Issue 12  •  Spring 2013

Marina Abramovic: The Artist is Present: Matthew Akers

Written by Sarah Howe
 Active Image While performing Rhythm 5, 1974, Marina Abramovic leapt into the center of a burning five-pointed star and promptly lost consciousness. Audience members saved her. And, though she was in her twenties, she was home at her parents' house by her ten o'clock curfew. Marina Abramovic: The Artist is Present shows this and other works, centering on the artist's 2010 retrospective at the Museum of Modern Art in New York. The exhibit included filmed performances of some of her earlier pieces, recreations of others—in which younger performance artists, handpicked by Abramovic, took her place—and the artist's newest performance, called, like the retrospective and the film, The Artist is Present.

While performing Rhythm 5, 1974, Marina Abramovic leapt into the center of a burning five-pointed star and promptly lost consciousness. Audience members saved her. And, though she was in her twenties, she was home at her parents' house by her ten o'clock curfew. Marina Abramovic: The Artist is Present shows this and other works, centering on the artist's 2010 retrospective at the Museum of Modern Art in New York. The exhibit included filmed performances of some of her earlier pieces, recreations of others—in which younger performance artists, handpicked by Abramovic, took her place—and the artist's newest performance, called, like the retrospective and the film, The Artist is Present.

Abramovic, the child of Yugoslavian “national heroes,” has been working as a performance artist for nearly four decades; she has won numerous award, including, in 2003, the American Federation of Arts Cultural Leadership Award. For The Artist is Present, she sat, barely moving, for ninety days, every hour the museum was open, in a chair in the middle of a large room. A table and another chair were placed across from her, and in this second chair, visitors sat with, watched, and were watched by her. In Abramovic's “charismatic space,” many wept. All, or at least all shown in the film, seemed moved.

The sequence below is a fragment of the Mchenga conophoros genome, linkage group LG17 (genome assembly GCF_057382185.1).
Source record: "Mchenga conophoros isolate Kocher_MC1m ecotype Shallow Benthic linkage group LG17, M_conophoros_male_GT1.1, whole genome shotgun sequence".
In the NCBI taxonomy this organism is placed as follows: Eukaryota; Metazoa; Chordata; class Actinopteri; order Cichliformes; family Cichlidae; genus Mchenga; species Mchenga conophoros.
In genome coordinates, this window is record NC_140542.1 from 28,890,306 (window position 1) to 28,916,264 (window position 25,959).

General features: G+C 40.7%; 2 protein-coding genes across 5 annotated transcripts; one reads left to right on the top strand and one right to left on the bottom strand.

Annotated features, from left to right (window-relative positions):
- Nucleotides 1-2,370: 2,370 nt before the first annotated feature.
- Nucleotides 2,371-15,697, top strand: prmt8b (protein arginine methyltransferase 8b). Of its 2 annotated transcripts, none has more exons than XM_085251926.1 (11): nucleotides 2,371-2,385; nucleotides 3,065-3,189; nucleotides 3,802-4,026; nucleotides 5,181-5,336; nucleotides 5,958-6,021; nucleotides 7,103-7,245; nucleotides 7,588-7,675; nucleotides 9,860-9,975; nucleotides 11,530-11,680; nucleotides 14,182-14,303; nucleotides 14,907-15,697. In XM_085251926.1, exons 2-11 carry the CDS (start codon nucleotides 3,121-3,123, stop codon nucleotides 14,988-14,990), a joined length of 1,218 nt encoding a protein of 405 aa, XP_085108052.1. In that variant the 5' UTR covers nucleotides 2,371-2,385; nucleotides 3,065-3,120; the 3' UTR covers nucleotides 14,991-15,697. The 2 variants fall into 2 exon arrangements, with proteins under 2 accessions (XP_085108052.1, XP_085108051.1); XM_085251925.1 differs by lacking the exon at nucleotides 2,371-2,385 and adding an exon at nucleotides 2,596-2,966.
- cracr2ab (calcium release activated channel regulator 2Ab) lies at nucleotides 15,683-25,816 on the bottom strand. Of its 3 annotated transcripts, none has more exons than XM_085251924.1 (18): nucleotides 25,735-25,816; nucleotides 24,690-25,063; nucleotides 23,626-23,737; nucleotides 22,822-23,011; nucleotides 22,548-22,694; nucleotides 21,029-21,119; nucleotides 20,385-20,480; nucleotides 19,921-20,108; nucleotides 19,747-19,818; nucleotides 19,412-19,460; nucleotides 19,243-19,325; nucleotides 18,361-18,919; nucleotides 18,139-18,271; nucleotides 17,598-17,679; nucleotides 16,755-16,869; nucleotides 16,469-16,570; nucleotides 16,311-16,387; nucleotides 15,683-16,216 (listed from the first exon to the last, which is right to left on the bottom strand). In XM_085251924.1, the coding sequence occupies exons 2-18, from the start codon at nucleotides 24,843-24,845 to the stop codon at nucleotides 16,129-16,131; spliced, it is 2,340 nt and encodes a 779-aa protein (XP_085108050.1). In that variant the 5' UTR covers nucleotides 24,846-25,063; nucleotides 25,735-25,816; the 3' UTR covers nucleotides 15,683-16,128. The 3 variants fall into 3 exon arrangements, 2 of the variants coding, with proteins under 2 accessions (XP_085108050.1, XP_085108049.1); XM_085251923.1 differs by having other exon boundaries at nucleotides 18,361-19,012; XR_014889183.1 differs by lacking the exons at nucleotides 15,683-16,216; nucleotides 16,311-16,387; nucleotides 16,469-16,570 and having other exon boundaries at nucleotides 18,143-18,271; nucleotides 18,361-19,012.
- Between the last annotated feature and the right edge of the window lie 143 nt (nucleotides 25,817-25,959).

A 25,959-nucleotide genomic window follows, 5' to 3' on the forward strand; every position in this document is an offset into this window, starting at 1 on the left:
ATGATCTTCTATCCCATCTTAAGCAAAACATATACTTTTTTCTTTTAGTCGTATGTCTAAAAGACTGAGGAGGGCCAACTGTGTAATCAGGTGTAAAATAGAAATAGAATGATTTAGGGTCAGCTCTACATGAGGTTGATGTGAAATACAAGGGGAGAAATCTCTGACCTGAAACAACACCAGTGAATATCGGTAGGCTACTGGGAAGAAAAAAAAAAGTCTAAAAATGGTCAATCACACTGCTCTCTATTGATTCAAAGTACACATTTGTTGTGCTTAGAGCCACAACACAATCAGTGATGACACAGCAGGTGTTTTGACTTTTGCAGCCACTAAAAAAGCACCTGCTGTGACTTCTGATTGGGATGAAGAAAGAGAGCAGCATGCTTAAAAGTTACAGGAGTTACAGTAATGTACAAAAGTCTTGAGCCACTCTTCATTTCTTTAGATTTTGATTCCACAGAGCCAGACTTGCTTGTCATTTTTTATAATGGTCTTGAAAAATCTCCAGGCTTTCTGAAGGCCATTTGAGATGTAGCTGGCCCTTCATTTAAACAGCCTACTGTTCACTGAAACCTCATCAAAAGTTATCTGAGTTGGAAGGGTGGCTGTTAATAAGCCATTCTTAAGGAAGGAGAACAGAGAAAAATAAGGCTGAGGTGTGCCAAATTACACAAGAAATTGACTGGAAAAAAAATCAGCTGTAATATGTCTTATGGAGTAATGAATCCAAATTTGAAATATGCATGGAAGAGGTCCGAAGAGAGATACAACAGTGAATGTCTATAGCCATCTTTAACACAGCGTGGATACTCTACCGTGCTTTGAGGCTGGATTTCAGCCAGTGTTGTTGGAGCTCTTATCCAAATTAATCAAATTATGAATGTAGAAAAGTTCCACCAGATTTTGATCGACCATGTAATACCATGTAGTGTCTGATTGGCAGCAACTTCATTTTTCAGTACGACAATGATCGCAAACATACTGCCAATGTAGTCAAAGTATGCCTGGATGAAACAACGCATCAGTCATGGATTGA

Abramovic is intense, theatrical, and magnetic. Leaving the theater, I heard the couple behind me complain of boredom, and I couldn't believe that we had been watching the same film: Abramovic is a force of nature. Glamorous, physically striking, and frighteningly disciplined, she, as her curator says, “seduces everyone she meets.” And how could one not feel just a little bit seduced? The Artist is Present, like so many of her earlier pieces, directly involves the audience in the art. Abramovic has, in front of an audience, cut a pentagram into the flesh of her torso; lived, showered, urinated, and slept in three semi-attached cubes; and thrown herself repeatedly into a wall. By watching her perform, one becomes part of the performance.

There are “many Marinas,” Abramovic says, and The Artist is Present shows us several of them. We see Marina the young artist, who lives in a van for a decade and self-flagellates before it is cool. We see present-day Marina, the “grandmother of performance art,” who is glad, at long last, to get the respect she feels she deserves. (“After forty years of people thinking you've gone insane and you should be put in [a] mental hospital, you finally get all this acknowledgment,” she says. “I've been 'alternative' since I was born. Excuse me, I'm sixty-three, I don't want to be 'alternative' anymore. I want to be respected before I die.”) And we see Marina, the lover and artistic partner for a twelve-year period in the 70s and 80s of a German performance artist named Ulay. Abramovic and Ulay reunited for the retrospective—and, one assumes, the documentary—and when he sits before her in The Artist is Present, calling to mind both one of their collaborations and the intensity of their connection, it is hard not to be touched.

Abramovic is, in her own words, not a feminist. (At least not as of this June, when the New York Times interviewed her.) Yet her body of work, explored if not interrogated in The Artist is Present, deals explicitly with the female body, power and submission, violence, sexuality, and male/female relationships; if it is not feminist art, it is certainly art that engages with ideas the feminist movement introduced. Yet the documentary, set to be shown on HBO later this year, is more valorizing than interrogative: like the exhibit from which it takes its name, The Artist is Present is a retrospective and celebration, not a piece of critical (nor feminist) analysis. But Abramovic is so magnetic, and so compelling, that this hardly matters. Occupying the same space as her, watching her perform, even if only in a darkened theater, is powerful enough on its own.

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